In a moving uniform electric field, the intensity or the strength of the electric field at each point is dependent on the time elapsed but is independent of the position of the point with respect to the source of the electric field. In other words, the electric field intensity varies with time alone. The electric field lines are represented by parallel lines. The source consists of charges that are moving. A moving uniform electric field can be established at points very close to a still charging sheet. For example, a parallel plate capacitor offers a moving uniform electric field in the dielectric medium present in between its plates, while its being charged. The field curves outwards slightly on the edges of the plates, and it is important that you draw it like that. These are non-conservative fields.

## Coulomb's law

Coulomb's law is very similar to Newton's law of gravitation, except instead of relating the force between two masses together, it relates the force between two charges, $Q_{1}$ and $Q_{2}$ . Since the two charges are point charges which have radial fields, they follow the inverse square law.

Therefore, the relationship can be expressed as:

$F\propto {\frac {Q_{1}Q_{2}}{r^{2}}}$ .

Or, in words:

Any two point charges exert a force on each other that is proportional to the product of their charges and inversely proportional to the square of the distance between them.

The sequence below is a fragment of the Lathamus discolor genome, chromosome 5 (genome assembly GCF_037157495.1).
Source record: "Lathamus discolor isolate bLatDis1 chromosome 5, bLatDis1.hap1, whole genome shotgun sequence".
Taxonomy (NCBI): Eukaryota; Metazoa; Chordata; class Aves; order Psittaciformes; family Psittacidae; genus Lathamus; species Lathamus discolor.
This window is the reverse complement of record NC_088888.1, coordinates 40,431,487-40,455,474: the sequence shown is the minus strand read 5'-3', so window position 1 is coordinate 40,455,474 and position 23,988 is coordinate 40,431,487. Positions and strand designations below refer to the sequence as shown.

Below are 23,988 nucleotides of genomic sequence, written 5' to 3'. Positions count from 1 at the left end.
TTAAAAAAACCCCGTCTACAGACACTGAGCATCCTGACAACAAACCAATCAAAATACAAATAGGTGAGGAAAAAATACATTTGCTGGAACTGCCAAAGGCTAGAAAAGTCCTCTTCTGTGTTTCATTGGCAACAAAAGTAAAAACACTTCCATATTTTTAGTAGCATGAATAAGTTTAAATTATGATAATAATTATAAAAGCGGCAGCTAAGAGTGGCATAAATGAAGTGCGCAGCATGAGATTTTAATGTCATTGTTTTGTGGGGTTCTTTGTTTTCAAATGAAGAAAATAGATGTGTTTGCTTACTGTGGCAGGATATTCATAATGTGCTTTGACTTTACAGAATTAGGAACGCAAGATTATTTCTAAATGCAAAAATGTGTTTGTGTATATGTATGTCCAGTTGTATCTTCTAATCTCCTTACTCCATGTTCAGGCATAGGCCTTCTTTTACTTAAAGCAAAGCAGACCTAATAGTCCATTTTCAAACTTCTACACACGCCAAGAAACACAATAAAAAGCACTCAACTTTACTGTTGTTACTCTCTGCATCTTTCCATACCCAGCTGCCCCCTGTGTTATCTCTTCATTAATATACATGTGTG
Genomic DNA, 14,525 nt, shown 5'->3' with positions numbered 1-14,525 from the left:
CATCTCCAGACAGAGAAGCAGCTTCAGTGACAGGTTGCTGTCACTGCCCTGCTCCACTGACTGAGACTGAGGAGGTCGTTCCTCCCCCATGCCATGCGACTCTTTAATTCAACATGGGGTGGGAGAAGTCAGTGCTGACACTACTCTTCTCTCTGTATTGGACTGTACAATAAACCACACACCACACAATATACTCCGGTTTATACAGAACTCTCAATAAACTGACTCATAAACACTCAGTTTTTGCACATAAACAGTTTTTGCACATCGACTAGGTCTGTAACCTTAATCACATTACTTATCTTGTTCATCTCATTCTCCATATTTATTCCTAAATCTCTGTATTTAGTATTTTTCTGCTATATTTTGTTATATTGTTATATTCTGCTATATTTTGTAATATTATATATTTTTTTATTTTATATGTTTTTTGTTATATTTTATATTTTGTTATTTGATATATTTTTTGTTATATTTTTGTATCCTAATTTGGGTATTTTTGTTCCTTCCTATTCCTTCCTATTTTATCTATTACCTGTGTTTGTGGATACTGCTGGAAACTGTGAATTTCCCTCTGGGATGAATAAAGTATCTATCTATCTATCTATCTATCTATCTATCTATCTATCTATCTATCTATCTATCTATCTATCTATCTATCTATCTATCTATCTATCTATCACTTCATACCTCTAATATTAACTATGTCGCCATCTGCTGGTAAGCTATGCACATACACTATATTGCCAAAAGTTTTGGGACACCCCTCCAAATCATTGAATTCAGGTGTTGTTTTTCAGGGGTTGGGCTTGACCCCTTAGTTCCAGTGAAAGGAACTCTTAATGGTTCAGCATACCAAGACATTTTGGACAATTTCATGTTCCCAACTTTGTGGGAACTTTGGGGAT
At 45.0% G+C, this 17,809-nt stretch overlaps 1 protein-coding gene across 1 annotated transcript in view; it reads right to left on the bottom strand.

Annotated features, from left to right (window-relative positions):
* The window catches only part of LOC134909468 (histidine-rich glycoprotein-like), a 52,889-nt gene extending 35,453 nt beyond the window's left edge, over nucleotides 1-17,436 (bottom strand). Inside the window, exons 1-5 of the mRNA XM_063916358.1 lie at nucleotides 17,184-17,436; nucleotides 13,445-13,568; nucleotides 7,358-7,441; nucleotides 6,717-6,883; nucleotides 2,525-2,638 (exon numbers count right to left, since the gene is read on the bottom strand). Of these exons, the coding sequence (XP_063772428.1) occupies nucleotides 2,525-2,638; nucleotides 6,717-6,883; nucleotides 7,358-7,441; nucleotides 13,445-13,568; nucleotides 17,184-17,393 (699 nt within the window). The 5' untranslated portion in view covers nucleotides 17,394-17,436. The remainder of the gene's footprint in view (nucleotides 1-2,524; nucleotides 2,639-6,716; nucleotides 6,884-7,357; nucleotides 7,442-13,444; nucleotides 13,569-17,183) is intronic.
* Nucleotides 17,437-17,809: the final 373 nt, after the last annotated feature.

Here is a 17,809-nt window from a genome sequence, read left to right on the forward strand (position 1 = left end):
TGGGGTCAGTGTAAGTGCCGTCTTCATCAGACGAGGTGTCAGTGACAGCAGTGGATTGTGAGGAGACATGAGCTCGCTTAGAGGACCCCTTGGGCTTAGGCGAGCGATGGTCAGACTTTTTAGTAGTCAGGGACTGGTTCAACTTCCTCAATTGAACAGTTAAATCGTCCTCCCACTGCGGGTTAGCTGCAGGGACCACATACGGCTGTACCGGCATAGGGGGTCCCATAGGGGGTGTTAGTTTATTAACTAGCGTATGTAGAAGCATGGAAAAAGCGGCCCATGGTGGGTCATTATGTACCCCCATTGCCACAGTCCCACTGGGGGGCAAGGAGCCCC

Just like Newton's law, we need to introduce a constant of proportionality to make it into an equation, which in this case is k:

$F=k{\frac {Q_{1}Q_{2}}{r^{2}}}$ .

Where $k={\frac {1}{4\pi \epsilon _{0}}}\approx 8.99\times 10^{9}$ .

### Permittivity of free space

$\epsilon _{0}$ is known as the permittivity of free space, and is roughly $8.85\times 10^{-12}$ . It is often useful to just remember that $k\approx 8.99\times 10^{9}$ in free space, however you do also need to know $k={\frac {1}{4\pi \epsilon _{0}}}$ , as you may be given the permittivity of different mediums.

### Signs of charges

Note that for each charge, you must keep the signs intact in the equation. If you were to have two positive, or two negative charges in the equation, the result would be positive, but if you were to have one negative and one positive charge, the final answer would be negative. The sign of the answer tells us whether the force between the two charges is an attraction, or a repulsion, like charges will repel, and opposite charges will attract. This also explains the minus sign in Newton's law of gravitation, since the force between two masses is always an attraction.